Sign up ×
Stack Overflow is a community of 4.7 million programmers, just like you, helping each other. Join them; it only takes a minute:

I'm using Firefox 5, and I already know that extensions are situated in the extensions subfolder of the Profile folder... However, I need to find where is a particular extension (say, CoLT) located; the problem is that most of the extension folders are named by guid, e.g.

extensions$ ls

Then again: "Starting in Gecko 2.0 (Firefox 4 / Thunderbird 3.3 / SeaMonkey 2.1) , XPI files are no longer unpacked when extensions are installed. Instead, the XPI itself is placed in the extensions directory, and files are loaded directly out of the package." (Extension Packaging - MDN Docs)...

And since XPI is basically a ZIP archive, grepping through the extensions folder looking for, say, the extension name:

extensions$ grep -ri 'colt' . 

... will return nothing.

So, does anyone know of a method (or an extension) to tell me exactly which XPI (or unpacked folder) is a particular extension located in/loaded from ?!

Thanks in advance for any answers,

share|improve this question

2 Answers 2

up vote 15 down vote accepted

Type about:support into your location bar - this will list (among other things) all your installed extensions along with their IDs. The extension ID determines the folder/file name in the extensions directory. Note that extensions aren't always installed in your profile - if in doubt, contents of extensions.ini in your Firefox profile should clear things up.

If you want to have it more "comfortable" you can paste the following code into the Browser Console:

Components.utils.import("resource://gre/modules/AddonManager.jsm", null).AddonManager.getAllAddons(function(addons) {alert(addons.filter(function(addon) {return addon.type == "extension"}).map(function(addon) {return + ": " + addon.getResourceURI().spec}).join("\n"))});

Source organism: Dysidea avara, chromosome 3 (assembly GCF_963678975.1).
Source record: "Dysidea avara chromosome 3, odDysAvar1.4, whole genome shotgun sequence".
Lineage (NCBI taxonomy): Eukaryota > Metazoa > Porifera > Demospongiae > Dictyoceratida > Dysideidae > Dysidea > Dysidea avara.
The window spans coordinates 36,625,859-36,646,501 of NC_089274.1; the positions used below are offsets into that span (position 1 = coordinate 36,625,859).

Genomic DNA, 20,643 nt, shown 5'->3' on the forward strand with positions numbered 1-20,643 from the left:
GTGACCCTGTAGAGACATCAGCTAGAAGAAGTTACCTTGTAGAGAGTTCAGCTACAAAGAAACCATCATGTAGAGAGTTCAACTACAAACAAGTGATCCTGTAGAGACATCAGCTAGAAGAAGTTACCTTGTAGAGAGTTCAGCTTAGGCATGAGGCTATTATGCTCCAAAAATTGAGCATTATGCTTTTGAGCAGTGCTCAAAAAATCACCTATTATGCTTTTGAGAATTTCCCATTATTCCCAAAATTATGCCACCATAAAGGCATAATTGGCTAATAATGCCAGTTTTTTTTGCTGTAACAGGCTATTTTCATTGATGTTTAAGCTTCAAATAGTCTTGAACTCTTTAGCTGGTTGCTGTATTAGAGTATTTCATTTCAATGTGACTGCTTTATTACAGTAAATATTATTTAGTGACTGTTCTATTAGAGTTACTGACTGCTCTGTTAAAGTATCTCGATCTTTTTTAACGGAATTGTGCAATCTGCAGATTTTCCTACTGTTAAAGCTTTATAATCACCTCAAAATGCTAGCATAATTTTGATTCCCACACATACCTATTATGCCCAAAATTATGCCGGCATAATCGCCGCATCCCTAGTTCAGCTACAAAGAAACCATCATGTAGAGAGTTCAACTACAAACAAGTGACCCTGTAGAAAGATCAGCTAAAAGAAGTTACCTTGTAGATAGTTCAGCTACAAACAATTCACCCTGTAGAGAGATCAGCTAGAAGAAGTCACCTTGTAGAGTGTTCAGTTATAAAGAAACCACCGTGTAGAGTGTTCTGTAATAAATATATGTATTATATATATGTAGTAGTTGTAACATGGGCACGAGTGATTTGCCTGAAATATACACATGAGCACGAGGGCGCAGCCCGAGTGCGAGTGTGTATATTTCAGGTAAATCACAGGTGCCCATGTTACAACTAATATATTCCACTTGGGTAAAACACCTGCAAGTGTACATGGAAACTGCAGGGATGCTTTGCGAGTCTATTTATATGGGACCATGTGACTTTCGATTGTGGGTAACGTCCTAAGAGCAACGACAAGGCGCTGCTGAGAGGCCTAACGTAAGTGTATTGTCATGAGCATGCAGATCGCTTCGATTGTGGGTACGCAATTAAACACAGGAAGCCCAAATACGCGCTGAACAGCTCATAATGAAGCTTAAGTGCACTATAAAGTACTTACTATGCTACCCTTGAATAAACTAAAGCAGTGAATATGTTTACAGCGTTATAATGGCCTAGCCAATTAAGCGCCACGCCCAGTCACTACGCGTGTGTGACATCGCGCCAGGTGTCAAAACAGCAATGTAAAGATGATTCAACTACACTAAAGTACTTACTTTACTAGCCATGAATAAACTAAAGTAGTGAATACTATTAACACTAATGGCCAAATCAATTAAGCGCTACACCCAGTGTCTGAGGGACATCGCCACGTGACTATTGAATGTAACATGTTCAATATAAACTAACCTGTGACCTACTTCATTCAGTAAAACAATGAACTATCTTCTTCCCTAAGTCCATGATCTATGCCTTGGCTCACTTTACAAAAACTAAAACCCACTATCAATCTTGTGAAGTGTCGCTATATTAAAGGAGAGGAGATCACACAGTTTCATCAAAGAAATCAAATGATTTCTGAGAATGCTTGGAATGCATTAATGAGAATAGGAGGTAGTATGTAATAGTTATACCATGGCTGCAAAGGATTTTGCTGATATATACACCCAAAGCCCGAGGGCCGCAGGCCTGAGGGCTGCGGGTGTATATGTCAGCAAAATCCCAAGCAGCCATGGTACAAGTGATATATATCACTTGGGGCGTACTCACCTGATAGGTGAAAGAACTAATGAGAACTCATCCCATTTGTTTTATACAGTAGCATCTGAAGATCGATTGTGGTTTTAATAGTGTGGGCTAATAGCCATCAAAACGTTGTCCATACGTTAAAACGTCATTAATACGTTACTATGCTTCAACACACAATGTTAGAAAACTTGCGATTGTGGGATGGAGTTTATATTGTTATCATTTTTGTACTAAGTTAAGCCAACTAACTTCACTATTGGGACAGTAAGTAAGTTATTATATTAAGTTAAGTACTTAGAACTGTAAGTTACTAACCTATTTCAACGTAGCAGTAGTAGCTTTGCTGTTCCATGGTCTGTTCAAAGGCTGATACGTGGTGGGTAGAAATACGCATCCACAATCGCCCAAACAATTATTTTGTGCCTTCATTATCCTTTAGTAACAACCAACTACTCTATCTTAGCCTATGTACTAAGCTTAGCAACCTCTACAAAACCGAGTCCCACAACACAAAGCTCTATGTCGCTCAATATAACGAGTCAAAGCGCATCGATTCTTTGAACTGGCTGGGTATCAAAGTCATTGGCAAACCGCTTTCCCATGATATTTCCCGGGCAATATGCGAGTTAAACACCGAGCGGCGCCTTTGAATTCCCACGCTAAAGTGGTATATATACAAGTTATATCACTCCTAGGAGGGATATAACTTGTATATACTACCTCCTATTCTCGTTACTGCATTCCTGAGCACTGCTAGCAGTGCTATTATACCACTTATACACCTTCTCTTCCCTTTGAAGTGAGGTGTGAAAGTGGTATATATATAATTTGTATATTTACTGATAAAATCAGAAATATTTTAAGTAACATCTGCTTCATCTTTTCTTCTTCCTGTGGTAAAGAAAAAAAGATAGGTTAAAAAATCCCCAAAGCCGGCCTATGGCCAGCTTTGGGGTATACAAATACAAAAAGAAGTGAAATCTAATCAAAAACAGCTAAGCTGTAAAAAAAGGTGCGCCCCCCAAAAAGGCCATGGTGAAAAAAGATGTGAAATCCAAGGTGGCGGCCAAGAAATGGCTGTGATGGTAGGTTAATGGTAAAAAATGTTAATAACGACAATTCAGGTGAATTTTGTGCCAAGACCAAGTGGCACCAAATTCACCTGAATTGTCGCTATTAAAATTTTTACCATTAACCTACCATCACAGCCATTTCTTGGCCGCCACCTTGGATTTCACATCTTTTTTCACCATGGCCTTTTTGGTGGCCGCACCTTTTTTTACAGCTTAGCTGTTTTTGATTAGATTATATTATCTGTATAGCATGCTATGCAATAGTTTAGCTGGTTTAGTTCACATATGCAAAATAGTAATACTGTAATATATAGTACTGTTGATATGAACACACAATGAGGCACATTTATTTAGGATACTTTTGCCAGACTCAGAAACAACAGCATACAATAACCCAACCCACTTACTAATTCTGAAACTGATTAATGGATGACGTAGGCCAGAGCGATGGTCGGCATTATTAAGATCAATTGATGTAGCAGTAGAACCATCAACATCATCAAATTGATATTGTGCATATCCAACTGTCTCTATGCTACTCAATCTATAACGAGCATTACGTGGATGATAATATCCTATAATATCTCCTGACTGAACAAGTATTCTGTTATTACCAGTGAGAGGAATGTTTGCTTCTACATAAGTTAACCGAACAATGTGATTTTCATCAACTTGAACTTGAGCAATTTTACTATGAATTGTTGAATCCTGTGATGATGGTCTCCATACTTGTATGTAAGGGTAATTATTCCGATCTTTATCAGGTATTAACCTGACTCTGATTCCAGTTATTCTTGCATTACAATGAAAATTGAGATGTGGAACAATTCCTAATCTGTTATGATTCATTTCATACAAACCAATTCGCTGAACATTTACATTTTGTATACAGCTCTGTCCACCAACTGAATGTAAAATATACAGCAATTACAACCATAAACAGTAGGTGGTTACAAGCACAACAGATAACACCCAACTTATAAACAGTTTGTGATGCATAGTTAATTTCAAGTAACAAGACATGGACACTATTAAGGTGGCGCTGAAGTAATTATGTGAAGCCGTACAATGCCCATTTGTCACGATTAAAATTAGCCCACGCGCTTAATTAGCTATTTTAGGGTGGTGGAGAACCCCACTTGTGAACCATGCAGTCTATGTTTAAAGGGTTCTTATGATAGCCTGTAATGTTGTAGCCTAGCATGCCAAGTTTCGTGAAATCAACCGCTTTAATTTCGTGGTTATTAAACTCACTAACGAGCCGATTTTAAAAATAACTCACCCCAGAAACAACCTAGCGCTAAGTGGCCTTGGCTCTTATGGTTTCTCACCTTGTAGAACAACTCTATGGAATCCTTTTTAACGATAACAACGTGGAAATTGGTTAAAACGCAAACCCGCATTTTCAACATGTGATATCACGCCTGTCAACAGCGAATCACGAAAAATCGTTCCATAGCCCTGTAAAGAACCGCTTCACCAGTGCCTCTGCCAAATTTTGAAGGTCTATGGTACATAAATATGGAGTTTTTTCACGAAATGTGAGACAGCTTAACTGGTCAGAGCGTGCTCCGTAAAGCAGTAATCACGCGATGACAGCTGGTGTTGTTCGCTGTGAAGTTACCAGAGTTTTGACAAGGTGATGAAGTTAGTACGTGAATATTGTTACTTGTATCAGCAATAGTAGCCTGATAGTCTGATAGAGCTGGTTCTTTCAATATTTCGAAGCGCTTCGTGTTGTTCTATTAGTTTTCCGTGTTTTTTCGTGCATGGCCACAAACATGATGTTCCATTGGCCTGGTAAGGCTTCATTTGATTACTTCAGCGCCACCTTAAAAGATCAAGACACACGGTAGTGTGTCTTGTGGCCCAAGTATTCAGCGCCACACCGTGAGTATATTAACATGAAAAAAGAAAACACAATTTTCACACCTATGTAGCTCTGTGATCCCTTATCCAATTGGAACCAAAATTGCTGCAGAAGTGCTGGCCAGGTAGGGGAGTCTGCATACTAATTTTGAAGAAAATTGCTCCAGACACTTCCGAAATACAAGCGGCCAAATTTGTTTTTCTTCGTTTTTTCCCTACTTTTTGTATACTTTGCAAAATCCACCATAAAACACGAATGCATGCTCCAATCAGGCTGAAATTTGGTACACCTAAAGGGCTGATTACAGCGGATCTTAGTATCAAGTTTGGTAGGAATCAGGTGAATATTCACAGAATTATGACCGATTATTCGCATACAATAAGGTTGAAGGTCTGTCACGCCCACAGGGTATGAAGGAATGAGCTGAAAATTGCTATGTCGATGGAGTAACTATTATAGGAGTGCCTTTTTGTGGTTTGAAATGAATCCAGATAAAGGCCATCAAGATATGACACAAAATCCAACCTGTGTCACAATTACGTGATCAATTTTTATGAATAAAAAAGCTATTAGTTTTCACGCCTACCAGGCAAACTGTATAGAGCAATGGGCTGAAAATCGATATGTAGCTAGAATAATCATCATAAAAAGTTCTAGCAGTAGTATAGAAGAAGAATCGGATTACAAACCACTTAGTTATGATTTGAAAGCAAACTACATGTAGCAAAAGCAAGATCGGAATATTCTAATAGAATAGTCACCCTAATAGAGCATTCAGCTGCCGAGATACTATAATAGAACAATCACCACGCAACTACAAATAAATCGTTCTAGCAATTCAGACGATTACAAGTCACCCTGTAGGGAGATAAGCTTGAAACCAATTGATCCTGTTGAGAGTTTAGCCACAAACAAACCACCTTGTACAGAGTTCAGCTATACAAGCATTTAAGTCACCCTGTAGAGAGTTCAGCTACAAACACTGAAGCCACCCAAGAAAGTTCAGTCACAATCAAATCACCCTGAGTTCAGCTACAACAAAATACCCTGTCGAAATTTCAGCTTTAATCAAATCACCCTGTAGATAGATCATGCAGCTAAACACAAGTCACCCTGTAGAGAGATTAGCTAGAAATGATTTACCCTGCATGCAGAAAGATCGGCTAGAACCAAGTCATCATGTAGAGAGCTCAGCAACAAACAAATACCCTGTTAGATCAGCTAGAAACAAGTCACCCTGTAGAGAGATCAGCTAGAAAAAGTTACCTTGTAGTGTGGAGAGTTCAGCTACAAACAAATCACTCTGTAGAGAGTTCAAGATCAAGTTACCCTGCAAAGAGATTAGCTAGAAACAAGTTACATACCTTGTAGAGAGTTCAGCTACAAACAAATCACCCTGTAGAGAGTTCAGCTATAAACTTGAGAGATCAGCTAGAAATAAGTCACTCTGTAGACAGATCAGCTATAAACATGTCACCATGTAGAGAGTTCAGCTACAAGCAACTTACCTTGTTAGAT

This will use add-on manager API to display the names and install locations of all your add-ons.

share|improve this answer
Awesome @Wladimir Palant - thanks a lot, especially for the "comfortable" JS code :) I knew there had to be something easier than grepping :) Cheers! – sdaau Jul 5 '11 at 10:20
Excellent advise. I am trying to uninstall the logitech setpoint addon which is a piece of junk I never asked for and can't remove! Stop being evil Logitech. Only your piece of code allowed me to locate its install location. Can't believe it was outside the profile folder in program files. Thanks. – Adamantus Sep 19 '13 at 8:10

Ah well, here's at least something, so I don't get tumbleweed again :)

extensions$ for ix in *.xpi; do echo $ix; unzip -c $ix | grep -aoi ........colt.........; done
content colt jar:chro

... which should clearly point out that {e6c4c3ef-3d4d-42d6-8283-8da73c53a283}.xpi is the container of the CoLT extension..

Note that unzip -c unzips to terminal/stdout, with -a we force grep to do binary search, but as that may dump huge lines on terminal, we limit that with -o for "matching only", and then add dots with the meaning of "match any character" around the search term so we can see what's going on in the vicinity of the match.

Not amazingly user friendly, but at least it works :) Still hoping to hear a more straightforward method for this..


share|improve this answer

Your Answer


By posting your answer, you agree to the privacy policy and terms of service.

Not the answer you're looking for? Browse other questions tagged or ask your own question.